1. Breaking News

The would-be blockbuster shot in Tampa was supposed to combat racism. That was a century ago.

Crews erected a Pharaonic Temple on the Hillsborough River in Sulphur Springs. Hundreds of locals played Nubian soldiers during the 1918 filming of "Birth of a Race." [Credit: Times files]
Published Nov. 20, 2018

TAMPA — Local residents appeared as extras in epic scenes set in ancient Egypt and the Biblical Garden of Paradise. Newspaper ads promised would-be financiers a 10 to 1 return if they invested in the film.

The producers of The Birth of a Race hailed the silent movie shot in Tampa more than a century ago as the next great cinematic achievement, one they said would improve race relations.

It was a major bust.

Following its premiere in Chicago 100 years ago this December, it failed at the box office, was roasted by critics and did nothing to ease racial tension. In fact, when the movie screened in Tampa the next year, black residents - including hundreds who were extras - were banned from the segregated theater.

Today, most of the nearly two-hour film is lost. The 10 minutes of footage still remaining is housed at the Library of Congress.

"We're lucky that much exists," said Fred Hearns, a local historian of African American history. "That film is an important part of the country's story. Tampa is a big part of it. To understand why it matters, you have to go back to 1915."

Historian raises profile of African-American history with walks through Tampa's past

That was the year the silent movie Birth of a Nation was released. Directed by D. W. Griffith, it is considered the first blockbuster movie feature. Ticket sales were estimated at $50 million.

The film also denigrated African Americans and romanticized the Ku Klux Klan. Historians credit Birth of a Nation with helping to rebuild that racist organization.

Set in the years immediately following the Civil War, Birth of a Nation depicts a South overrun with corrupt northerners and evil and buffoonish freed slaves portrayed by white actors in black face. The KKK then rides to the rescue and brings peace to the South.

"It was the first American epic film," said Andrew Huse, a librarian with the University of South Florida Special Collections Department. "A lot of people who didn't originally subscribe to the ideas of the movie were impressionable. So they were willing to believe the narrative.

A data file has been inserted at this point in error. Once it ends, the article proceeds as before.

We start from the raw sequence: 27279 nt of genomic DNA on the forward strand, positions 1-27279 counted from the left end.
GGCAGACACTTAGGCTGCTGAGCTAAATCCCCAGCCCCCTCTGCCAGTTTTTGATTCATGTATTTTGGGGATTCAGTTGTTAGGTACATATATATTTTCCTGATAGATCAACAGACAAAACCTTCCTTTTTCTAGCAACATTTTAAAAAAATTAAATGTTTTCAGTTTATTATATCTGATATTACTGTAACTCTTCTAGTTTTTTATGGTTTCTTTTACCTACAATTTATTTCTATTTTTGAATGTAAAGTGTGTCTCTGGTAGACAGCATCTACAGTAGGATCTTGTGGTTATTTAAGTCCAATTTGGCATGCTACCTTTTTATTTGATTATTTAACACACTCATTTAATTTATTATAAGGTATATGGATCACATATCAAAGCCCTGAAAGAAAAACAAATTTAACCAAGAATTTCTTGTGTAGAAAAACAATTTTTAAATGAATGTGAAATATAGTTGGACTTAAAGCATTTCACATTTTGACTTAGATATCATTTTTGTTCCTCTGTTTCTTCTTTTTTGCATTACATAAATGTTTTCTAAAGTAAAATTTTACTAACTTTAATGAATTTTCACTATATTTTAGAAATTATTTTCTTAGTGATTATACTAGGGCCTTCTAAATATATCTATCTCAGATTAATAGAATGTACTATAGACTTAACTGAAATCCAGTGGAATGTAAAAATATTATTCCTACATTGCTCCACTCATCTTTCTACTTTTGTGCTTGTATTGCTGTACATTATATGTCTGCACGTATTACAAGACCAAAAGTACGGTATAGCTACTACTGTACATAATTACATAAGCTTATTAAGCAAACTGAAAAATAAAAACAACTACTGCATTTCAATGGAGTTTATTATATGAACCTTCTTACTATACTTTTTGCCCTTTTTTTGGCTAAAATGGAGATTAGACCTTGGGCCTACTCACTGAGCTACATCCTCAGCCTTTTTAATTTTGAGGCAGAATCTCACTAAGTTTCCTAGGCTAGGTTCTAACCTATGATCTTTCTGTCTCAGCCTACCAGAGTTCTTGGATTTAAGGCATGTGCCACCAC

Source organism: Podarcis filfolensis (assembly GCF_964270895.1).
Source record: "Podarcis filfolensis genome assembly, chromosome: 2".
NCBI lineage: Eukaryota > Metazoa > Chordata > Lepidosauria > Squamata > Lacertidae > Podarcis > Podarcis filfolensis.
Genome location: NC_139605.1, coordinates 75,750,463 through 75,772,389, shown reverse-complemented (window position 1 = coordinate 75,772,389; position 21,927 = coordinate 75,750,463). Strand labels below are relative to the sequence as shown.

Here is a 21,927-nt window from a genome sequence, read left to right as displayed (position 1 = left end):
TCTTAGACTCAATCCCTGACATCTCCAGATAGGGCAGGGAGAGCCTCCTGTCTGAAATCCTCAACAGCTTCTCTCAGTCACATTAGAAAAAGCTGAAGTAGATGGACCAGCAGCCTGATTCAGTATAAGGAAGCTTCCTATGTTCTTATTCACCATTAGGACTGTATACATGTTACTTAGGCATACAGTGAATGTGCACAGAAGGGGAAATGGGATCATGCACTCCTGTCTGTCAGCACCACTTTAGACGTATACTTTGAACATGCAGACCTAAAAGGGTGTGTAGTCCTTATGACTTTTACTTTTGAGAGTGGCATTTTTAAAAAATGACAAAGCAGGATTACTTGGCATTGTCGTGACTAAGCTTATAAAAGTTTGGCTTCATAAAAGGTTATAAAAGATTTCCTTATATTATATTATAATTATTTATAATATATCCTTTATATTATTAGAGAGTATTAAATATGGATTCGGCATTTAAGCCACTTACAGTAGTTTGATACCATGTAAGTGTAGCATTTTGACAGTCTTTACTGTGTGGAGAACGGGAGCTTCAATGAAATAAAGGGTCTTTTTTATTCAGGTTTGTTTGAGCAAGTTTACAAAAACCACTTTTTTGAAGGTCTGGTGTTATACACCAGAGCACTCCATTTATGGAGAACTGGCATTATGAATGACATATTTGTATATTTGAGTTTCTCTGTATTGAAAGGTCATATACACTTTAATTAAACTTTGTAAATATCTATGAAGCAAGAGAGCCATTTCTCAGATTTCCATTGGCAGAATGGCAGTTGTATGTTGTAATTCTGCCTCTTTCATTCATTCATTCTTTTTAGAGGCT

The KKK, which had been dormant since the end of the Civil War, rose again.

White soldiers used black child for target practice during grim chapter in Tampa's history

"Suddenly the Klan was even booming in places like Illinois," Huse said. "And that wasn't even part of its territory before."

Birth of a Race, directed by John W. Noble, was proposed as the cinematic answer to Birth of a Nation. The plot was to run from Biblical times through World War I and show the advancements and contributions of black people.

Filming took place primarily in Chicago and Tampa.

Scenes shot locally in January 1918 included an Egyptian chariot race, Jesus carrying his cross toward crucifixion and baby Moses being rescued from the river.

"The Bayshore, before all the development, was the Red Sea," historian Hearns said.

News stories from that month tell of carpenters erecting a room mimicking the one that hosted the signing of the Declaration of Independence.

"Clearly, this was a very ambitious project," historian Gary Mormino said. "You could make an argument that Birth of a Race was the most significant film ever made in Tampa. What an extraordinary story that during the racially fraught era of the Great War, that investors and artists could possibly finance and complete a film to challenge Birth of a Nation."

But by leaning heavily on a plot about two white brothers fighting on opposite sides of World War I, investors pushed the scope of the movie away from race relations and toward themes of patriotism and universal brotherhood.

Critics called the final product a disjointed story that did not fulfill its purpose. Worse, critics noted, a war-weary country did not want to watch a movie about war.